Low risk of accidental China-US clash in South China sea: US navy official

The Nimitz-class aircraft carrier USS John C. Stennis conducts operations in the Gulf.
The Nimitz-class aircraft carrier USS John C. Stennis conducts operations in the Gulf.PHOTO: AFP

HONOLULU - The risk of an accidental armed clash between China and the United States in the South China Sea is "still pretty low", says Rear Admiral Mark Montgomery, Director of Operations of the US Pacific Command.

The greater risk was a clash between civilian vessels of different countries, he said at the Pacific Command's headquarters in Hawaii, from where the 51-year-old commands five of the US Navy's 10 aircraft carriers, about 2,500 military aircraft and up to 400,000 military personnel.

"I think these are professional navies," the Admiral said in remarks that come after after a series of high-profile stand-offs in South-east Asia over fishing rights.

"The highest risk is associated with non-military vessels who have poor… communications systems on board. Anywhere in the world my worst maritime experiences have been with fishing boats. And this is nothing to do with any one country."

His comments to The Straits Times were made at a briefing to journalists visiting under the East West Centre's Jefferson Fellowship programme. 

Since last year, Indonesia has impounded and destroyed fishing boats of other countries including China. Vietnamese fishermen have complained of being rammed by Chinese vessels. There have also been recent incidents involving Indonesia, Malaysia, China and Taiwan over fishing vessels in the South China Sea and Malacca Strait.

The scramble by the region's fishing fleets for steadily declining fish comes on top of disputes over islands, reefs and shoals in the South China Sea, adding a dangerous ingredient to the mix, analysts say.

China claims most of  the South China Sea. Several Asean countries, in particular Vietnam and the Philippines, also claim parts of the resource-rich area, which is one of the world's top shipping lanes.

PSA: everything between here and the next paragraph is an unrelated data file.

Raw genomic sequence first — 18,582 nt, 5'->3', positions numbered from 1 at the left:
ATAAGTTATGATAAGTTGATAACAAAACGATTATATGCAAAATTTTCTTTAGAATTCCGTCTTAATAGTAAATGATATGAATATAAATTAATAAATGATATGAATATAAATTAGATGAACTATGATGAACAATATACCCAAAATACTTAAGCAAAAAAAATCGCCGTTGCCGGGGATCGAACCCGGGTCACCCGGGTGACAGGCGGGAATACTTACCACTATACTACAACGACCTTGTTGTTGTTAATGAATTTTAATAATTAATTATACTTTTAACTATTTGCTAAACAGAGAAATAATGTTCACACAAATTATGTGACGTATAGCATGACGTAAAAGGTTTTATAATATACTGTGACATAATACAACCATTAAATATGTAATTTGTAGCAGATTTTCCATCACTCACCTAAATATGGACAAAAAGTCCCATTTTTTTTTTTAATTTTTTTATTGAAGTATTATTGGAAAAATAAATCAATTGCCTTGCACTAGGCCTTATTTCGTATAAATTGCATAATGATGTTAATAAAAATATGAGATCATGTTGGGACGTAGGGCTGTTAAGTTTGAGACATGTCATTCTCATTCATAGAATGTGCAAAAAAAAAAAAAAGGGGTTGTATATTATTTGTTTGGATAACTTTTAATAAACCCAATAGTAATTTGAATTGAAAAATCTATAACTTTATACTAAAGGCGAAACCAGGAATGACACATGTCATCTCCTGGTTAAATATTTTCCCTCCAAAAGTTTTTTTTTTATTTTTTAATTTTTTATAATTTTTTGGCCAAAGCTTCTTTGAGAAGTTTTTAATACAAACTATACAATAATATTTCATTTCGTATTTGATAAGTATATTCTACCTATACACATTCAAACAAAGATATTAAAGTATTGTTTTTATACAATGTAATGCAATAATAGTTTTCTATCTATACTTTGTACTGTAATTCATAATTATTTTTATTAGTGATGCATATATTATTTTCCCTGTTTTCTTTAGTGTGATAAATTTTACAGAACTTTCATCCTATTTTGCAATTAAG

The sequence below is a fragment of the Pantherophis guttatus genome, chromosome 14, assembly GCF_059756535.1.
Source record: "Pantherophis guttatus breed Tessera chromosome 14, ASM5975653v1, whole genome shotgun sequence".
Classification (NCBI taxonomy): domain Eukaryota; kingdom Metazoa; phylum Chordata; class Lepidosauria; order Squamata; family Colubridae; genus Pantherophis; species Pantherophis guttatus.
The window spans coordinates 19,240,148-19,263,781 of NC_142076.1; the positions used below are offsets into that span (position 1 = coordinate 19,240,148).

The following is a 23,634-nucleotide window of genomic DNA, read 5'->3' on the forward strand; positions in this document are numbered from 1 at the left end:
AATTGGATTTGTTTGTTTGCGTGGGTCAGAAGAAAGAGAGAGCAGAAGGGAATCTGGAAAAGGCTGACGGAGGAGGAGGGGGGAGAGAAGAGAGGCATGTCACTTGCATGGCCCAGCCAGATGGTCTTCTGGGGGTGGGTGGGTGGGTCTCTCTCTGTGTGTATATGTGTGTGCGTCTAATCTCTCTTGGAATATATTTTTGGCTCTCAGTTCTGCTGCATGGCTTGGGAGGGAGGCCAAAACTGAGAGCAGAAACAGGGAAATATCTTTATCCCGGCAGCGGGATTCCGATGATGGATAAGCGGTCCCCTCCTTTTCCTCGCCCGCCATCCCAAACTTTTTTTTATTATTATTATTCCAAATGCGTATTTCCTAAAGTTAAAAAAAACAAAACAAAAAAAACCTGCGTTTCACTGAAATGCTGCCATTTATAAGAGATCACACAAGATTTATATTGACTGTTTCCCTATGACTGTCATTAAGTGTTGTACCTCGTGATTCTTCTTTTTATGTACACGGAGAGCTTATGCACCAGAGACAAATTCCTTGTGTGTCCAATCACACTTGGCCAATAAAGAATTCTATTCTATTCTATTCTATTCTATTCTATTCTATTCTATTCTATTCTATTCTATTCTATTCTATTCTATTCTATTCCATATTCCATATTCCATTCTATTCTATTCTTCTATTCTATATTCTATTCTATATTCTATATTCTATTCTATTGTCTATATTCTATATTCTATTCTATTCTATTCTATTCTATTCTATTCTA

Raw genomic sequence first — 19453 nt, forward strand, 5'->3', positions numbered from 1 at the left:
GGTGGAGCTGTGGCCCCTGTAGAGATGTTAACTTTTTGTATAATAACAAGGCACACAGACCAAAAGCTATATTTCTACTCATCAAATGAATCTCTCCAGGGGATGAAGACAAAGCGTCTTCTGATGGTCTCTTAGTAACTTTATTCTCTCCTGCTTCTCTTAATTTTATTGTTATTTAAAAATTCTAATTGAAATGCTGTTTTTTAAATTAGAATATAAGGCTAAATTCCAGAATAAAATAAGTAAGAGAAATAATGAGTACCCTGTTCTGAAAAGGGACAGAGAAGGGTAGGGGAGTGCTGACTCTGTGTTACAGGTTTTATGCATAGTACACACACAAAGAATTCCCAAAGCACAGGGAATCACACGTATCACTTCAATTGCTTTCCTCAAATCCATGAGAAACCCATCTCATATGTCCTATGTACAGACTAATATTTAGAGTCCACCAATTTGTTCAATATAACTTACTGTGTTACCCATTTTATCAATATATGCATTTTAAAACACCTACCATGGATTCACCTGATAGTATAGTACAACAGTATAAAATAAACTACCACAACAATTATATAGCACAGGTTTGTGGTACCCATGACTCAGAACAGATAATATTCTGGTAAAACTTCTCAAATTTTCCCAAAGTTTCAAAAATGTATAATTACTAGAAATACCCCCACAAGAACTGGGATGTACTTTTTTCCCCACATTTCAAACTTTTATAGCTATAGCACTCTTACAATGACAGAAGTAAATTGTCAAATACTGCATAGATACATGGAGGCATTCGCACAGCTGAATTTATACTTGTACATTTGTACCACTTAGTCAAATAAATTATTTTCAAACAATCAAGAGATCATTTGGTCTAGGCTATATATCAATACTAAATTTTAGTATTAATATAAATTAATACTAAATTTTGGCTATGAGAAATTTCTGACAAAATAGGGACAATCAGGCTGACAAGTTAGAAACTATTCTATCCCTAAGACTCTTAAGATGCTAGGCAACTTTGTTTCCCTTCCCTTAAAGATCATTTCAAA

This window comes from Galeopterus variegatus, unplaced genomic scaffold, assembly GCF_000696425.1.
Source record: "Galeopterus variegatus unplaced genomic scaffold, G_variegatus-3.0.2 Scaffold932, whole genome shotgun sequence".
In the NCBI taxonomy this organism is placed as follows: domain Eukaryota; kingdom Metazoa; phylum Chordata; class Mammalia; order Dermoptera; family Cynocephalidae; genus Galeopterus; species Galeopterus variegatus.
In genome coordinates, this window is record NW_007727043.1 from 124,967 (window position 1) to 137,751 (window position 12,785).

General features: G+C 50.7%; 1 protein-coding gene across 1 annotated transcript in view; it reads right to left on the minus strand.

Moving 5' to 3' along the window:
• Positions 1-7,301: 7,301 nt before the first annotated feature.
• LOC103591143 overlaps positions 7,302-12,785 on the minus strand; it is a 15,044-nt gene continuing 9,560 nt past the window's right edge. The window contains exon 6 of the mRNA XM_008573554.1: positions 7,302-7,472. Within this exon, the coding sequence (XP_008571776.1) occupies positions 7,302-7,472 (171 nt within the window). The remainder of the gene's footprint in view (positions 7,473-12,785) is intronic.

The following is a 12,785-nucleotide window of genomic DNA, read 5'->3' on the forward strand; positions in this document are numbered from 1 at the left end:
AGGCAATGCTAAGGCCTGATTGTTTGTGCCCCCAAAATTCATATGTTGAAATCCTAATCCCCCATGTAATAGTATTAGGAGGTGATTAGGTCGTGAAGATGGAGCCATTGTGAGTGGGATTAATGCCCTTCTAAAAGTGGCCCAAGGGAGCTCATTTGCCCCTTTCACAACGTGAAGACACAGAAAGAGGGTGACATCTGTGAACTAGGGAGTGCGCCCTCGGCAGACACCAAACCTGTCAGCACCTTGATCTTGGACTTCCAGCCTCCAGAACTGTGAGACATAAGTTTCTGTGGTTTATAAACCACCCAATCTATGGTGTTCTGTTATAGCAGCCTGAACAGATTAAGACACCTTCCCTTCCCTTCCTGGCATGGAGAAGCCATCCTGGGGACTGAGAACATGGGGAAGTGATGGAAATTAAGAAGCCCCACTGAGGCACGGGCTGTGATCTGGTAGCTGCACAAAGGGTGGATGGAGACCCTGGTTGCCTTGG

Beijing has stepped up land reclamation and expanded islands in the waters. This has included building airstrips and stationing military assets.

Various claimants, which also include Taiwan and Malaysia, had reclaimed 215 acres (86 ha) of land in the disputed area over 40 years, Admiral Montgomery said, flashing up satellite images on a screen in a conference room inside the Pacific Command building.

China had reclaimed 3,000 acres (1,200 ha) in the past 18 months, he said.

US warships have conducted freedom of navigation operations in the area - which China has called provocative.

But he said China's navy was very professional in terms of seamanship. "We have a mechanism for discussing these things, resolving them and that contributes to an overall professional relationship between the militaries," he said.

"We have a weekly e-mail on our military-to-military dialogue and there is a significant amount of interaction."

The Admiral cited the Code for Unplanned Encounters at Sea, or CUES, a set of procedures endorsed by naval leaders from more than 20 countries at the Western Pacific Naval Symposium in April 2014 in the Chinese city of Qingdao. 

CUES provides standards for communication, safety procedures and manoeuvring for naval ships and aircraft encountering each other.

"We are investigating trying to include coast guards because we think they will be valuable," he said.